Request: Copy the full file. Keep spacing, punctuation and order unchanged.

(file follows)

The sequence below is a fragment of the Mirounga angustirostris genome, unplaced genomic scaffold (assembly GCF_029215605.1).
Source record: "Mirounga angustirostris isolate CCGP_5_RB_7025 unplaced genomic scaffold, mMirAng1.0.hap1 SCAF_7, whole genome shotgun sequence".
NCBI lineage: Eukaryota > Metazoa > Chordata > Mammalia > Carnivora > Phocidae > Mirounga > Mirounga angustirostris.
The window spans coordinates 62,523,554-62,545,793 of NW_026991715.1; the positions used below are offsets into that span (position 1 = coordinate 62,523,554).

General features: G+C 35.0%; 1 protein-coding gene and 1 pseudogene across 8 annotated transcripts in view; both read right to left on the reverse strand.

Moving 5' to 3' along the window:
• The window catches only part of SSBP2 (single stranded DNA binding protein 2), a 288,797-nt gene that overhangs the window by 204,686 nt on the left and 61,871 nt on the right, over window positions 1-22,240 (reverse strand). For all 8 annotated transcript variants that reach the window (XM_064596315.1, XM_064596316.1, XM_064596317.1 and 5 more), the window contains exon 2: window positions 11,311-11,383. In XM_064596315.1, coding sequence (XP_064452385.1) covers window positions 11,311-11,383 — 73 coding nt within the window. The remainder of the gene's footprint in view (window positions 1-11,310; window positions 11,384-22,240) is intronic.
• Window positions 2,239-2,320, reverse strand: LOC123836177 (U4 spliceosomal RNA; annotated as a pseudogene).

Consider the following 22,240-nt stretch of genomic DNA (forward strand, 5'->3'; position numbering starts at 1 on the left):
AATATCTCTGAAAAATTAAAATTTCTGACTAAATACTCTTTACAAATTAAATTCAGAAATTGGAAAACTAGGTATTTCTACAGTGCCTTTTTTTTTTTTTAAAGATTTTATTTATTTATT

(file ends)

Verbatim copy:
The sequence below is a fragment of the Mirounga angustirostris genome, unplaced genomic scaffold (assembly GCF_029215605.1).
Source record: "Mirounga angustirostris isolate CCGP_5_RB_7025 unplaced genomic scaffold, mMirAng1.0.hap1 SCAF_7, whole genome shotgun sequence".
NCBI lineage: Eukaryota > Metazoa > Chordata > Mammalia > Carnivora > Phocidae > Mirounga > Mirounga angustirostris.
The window spans coordinates 62,523,554-62,545,793 of NW_026991715.1; the positions used below are offsets into that span (position 1 = coordinate 62,523,554).

General features: G+C 35.0%; 1 protein-coding gene and 1 pseudogene across 8 annotated transcripts in view; both read right to left on the reverse strand.

Moving 5' to 3' along the window:
• The window catches only part of SSBP2 (single stranded DNA binding protein 2), a 288,797-nt gene that overhangs the window by 204,686 nt on the left and 61,871 nt on the right, over window positions 1-22,240 (reverse strand). For all 8 annotated transcript variants that reach the window (XM_064596315.1, XM_064596316.1, XM_064596317.1 and 5 more), the window contains exon 2: window positions 11,311-11,383. In XM_064596315.1, coding sequence (XP_064452385.1) covers window positions 11,311-11,383 — 73 coding nt within the window. The remainder of the gene's footprint in view (window positions 1-11,310; window positions 11,384-22,240) is intronic.
• Window positions 2,239-2,320, reverse strand: LOC123836177 (U4 spliceosomal RNA; annotated as a pseudogene).

Consider the following 22,240-nt stretch of genomic DNA (forward strand, 5'->3'; position numbering starts at 1 on the left):
AATATCTCTGAAAAATTAAAATTTCTGACTAAATACTCTTTACAAATTAAATTCAGAAATTGGAAAACTAGGTATTTCTACAGTGCCTTTTTTTTTTTTTAAAGATTTTATTTATTTATT